McGaw represents District 71, encompassing parts of Portsmouth, southern Tiverton and all of Little Compton. She was one of the four Democrats who abstained in the vote for Speaker of the House at the start of session last month.

The following interview has been edited for clarity and length.

Alex Kithes (Motif): You ran for the first time this year. What inspired you to run?

Michelle McGaw: My decision to run was a long time in the making. I can remember trying to locate where my representative stood on controversial issues like gun safety legislation and abortion, and not being able to locate that information. I found that concerning. As a member of the RI Democratic Women’s Caucus, I spent a lot of time advocating for various issues at the State House and talking with elected officials. As I spent more time doing that I realized that there are many elected officials, my representative included, that ran on a Democratic platform, but did not really represent Democratic values.

The House Rules discussion in January 2019 was a wake-up call. When the Portsmouth Democratic Town Committee and the Little Compton Democratic Town Committee passed unanimous resolutions in support of rules reform, our representative refused to support the changes. Instead, he said he was 100% behind the speaker. It really emphasized that he was working for the speaker and not for the people of our district.

AK: You are heavily involved in your community of Portsmouth – you’re a member of the Portsmouth Democratic Town Committee, the Solid Waste and Recycling Committee, and the Charter Review Committee. What do you see as the relationship between your community-level work and your work
at the State House?

MM: Being an active member of my community is important to me. It allows me to get to know the people around me and to learn from them. Listening, learning and forging connections is an important part of community work and my work at the State House.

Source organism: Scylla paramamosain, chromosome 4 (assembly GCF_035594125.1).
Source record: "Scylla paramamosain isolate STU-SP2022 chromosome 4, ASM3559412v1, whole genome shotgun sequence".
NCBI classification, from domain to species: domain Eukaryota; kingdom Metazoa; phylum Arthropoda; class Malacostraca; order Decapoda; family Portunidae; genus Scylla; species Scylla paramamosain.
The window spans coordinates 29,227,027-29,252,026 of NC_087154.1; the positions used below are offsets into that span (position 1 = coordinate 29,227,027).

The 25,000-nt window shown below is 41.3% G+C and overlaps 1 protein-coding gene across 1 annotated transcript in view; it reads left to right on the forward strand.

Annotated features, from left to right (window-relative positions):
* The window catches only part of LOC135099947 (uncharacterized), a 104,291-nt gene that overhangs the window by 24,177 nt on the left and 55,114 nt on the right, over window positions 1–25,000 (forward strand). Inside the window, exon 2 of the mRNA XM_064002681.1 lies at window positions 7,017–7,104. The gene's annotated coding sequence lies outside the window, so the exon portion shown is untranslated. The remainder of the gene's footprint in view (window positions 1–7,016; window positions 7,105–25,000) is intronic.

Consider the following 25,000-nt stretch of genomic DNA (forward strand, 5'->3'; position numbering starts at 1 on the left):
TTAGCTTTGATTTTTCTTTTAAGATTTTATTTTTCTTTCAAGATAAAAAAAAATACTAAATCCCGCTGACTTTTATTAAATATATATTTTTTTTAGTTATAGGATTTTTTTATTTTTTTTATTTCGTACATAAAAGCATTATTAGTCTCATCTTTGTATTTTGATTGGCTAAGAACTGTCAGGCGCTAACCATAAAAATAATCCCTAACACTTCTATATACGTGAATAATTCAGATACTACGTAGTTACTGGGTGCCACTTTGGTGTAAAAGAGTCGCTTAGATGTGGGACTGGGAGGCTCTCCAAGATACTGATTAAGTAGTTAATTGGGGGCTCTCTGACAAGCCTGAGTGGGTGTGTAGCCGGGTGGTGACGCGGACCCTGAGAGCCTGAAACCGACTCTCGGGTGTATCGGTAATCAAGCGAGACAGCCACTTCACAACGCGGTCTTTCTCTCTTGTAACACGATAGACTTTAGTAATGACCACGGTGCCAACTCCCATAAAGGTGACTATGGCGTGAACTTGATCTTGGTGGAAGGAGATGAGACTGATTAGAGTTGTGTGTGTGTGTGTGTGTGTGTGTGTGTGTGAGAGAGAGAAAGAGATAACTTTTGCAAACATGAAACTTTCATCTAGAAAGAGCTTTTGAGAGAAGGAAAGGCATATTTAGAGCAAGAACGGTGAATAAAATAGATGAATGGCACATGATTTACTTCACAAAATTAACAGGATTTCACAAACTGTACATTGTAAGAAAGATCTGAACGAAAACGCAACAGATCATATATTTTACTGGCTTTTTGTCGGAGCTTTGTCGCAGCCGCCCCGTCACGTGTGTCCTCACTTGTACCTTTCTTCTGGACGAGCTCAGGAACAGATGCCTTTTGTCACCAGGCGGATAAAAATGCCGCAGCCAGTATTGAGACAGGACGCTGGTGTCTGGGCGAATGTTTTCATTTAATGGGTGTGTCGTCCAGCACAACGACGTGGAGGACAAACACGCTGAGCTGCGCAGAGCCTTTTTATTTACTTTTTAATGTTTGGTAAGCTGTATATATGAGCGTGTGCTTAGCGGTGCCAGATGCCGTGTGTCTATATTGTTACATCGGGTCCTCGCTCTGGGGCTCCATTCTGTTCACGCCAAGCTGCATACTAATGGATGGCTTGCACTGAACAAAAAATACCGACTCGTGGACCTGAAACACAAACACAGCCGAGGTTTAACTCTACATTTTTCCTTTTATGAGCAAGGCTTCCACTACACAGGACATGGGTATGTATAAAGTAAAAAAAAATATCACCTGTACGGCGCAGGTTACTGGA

AK: You won a notable nearly 80% of the vote against an opponent who was endorsed by the outgoing incumbent. What do you believe are the reasons people came out and supported your campaign?

MM: I spend a lot of time listening to people and learning about what is most important to them. My campaign was really more of a listening tour from the very beginning. I think people appreciate someone taking the time to hear what they have to say. There are many people across our state who
feel that their voices and the needs of working-class families are not reflected in the decisions made in government. Phrases like “the old boys network” and “business as usual” came up a lot. It was made very clear to me that people have had enough of elected officials who “go along to get along” and want representation that is willing to take some of those difficult stances.

AK: More broadly, this year saw a lot of progressive General Assembly wins around the state. What factors do you think were responsible for that? Do you see it as a sign of a changing political climate in Rhode Island?

MM: People are struggling. In the last two presidential elections we saw a real shift in the conversation. There is a growing awareness of our economic disparity. I think that has a lot to do with the growing divide between the “haves” and the “have-nots.” The “progressive” values that have gotten so much attention in recent elections are really about making sure that people are able to earn a living wage so that they can afford to put food on the table, a roof over their head and afford health care for their
family. The past year has really highlighted just how important those basic human needs are as more of our neighbors find themselves struggling.

I am hopeful that this is a sign of a changing political climate. A big part of the progressive wins in RI that cannot be overlooked is the outpouring of support from many different organizations. That means that the people of RI took the time to get involved and donated money to help create change. They demonstrated what can happen when we all work together. The success of those actions in the last election can strengthen the resolve to push further, and I don’t think that active base is going anywhere.